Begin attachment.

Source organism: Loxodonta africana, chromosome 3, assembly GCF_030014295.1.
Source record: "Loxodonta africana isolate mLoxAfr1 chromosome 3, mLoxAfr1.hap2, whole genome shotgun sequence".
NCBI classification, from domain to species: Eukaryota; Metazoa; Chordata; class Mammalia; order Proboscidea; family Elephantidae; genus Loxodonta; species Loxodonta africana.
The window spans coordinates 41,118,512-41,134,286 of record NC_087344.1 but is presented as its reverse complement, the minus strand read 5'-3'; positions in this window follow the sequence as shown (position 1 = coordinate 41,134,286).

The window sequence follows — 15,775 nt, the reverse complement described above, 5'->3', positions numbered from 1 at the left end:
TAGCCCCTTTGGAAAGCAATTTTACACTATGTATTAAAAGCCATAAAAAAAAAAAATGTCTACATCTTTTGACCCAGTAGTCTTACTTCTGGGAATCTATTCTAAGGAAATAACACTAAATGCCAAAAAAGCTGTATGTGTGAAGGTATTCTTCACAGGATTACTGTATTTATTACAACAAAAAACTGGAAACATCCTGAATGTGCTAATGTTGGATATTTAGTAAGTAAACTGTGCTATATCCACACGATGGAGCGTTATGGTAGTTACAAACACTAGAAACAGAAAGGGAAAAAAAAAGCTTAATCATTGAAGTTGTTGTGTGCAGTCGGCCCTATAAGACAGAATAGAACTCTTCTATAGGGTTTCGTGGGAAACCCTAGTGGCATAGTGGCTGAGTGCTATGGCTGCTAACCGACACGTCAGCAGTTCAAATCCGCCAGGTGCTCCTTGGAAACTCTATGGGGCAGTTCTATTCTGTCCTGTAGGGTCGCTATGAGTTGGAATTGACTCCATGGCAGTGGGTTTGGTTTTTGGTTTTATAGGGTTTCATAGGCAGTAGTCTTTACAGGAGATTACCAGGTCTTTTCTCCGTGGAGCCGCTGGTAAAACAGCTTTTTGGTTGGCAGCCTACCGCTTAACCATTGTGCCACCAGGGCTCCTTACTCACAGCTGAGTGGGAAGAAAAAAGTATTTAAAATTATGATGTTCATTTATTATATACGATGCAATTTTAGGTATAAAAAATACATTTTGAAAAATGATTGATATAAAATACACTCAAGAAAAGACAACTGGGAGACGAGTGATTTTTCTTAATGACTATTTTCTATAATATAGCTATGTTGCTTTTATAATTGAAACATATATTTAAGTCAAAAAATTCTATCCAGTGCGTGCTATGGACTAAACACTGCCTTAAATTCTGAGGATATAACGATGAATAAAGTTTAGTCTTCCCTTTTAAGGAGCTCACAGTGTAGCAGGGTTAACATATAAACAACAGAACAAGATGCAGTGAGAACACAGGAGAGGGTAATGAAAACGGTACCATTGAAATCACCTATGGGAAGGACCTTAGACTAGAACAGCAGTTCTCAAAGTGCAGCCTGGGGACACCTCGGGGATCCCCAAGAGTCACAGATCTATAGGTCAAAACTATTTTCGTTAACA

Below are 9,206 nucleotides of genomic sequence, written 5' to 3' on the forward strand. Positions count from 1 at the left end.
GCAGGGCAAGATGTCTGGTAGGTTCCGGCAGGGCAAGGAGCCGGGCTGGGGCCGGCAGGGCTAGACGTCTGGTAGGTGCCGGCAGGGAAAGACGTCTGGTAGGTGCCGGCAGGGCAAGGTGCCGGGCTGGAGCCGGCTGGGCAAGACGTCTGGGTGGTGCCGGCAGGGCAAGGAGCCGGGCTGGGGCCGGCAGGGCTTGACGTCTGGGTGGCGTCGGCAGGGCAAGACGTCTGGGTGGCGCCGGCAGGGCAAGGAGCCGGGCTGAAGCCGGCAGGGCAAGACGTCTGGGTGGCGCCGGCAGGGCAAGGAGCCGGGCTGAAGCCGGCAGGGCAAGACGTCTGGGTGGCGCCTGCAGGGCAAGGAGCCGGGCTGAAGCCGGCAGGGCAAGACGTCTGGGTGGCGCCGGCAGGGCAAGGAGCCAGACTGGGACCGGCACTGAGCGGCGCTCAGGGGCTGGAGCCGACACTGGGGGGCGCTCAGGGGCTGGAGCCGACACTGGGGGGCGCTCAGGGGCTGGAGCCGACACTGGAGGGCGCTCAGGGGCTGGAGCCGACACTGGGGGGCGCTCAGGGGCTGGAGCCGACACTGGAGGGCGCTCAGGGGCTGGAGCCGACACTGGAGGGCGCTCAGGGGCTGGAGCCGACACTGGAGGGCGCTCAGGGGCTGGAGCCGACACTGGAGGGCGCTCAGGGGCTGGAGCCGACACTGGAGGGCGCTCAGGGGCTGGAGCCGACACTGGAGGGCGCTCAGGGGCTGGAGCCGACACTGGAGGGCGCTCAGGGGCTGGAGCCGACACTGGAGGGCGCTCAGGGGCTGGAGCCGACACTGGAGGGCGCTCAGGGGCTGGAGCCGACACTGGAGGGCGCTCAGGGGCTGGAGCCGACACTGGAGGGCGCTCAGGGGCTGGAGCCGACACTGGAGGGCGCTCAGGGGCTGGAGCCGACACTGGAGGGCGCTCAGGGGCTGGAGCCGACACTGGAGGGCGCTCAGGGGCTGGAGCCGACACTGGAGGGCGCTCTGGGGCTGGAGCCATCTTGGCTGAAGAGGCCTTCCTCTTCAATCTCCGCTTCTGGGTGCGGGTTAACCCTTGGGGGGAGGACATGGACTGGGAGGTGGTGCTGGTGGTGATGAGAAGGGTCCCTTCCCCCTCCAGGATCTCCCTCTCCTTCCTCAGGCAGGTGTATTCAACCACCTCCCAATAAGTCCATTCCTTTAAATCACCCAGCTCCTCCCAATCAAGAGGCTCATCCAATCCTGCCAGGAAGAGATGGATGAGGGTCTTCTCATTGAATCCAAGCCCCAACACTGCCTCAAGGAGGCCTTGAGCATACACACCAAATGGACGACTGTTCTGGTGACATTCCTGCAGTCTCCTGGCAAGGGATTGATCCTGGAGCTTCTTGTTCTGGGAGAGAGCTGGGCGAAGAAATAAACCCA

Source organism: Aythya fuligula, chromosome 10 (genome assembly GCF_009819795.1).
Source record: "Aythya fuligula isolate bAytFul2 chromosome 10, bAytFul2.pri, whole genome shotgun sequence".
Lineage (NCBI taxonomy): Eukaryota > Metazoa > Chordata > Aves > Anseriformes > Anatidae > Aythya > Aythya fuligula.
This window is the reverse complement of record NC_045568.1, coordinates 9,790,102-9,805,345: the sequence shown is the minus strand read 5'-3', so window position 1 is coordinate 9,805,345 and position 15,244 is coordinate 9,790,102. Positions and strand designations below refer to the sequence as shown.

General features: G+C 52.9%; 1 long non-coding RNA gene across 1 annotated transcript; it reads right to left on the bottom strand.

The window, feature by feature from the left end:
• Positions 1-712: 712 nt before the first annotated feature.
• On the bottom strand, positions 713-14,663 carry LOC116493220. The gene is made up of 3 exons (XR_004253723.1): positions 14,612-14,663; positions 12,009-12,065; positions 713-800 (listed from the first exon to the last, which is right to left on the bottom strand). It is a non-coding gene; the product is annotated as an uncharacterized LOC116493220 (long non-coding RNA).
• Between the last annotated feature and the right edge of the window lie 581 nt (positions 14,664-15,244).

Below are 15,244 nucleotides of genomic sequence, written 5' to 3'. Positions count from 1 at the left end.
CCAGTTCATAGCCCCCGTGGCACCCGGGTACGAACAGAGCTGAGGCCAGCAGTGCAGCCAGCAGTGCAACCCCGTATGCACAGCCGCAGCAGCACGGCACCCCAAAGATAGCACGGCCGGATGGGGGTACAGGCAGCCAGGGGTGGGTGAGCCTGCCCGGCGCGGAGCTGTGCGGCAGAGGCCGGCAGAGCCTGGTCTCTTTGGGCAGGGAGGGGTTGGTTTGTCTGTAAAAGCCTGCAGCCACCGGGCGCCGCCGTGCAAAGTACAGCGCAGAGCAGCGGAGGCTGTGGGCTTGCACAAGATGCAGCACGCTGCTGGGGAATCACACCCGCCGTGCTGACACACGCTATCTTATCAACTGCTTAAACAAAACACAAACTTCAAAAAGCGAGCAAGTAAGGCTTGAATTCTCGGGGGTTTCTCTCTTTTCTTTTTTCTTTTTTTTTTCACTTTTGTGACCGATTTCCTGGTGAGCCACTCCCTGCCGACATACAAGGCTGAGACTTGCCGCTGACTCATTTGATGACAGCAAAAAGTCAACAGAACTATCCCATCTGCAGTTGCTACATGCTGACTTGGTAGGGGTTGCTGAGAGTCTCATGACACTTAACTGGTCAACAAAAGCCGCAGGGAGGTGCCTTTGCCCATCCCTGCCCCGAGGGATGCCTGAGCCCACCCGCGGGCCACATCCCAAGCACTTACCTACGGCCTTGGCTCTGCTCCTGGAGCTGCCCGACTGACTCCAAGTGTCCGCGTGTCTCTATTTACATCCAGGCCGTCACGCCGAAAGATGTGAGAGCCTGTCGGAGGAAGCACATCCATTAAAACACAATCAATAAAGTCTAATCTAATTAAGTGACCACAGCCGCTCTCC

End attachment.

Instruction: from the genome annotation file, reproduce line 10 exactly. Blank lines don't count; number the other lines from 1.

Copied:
Source record: "Aythya fuligula isolate bAytFul2 chromosome 10, bAytFul2.pri, whole genome shotgun sequence".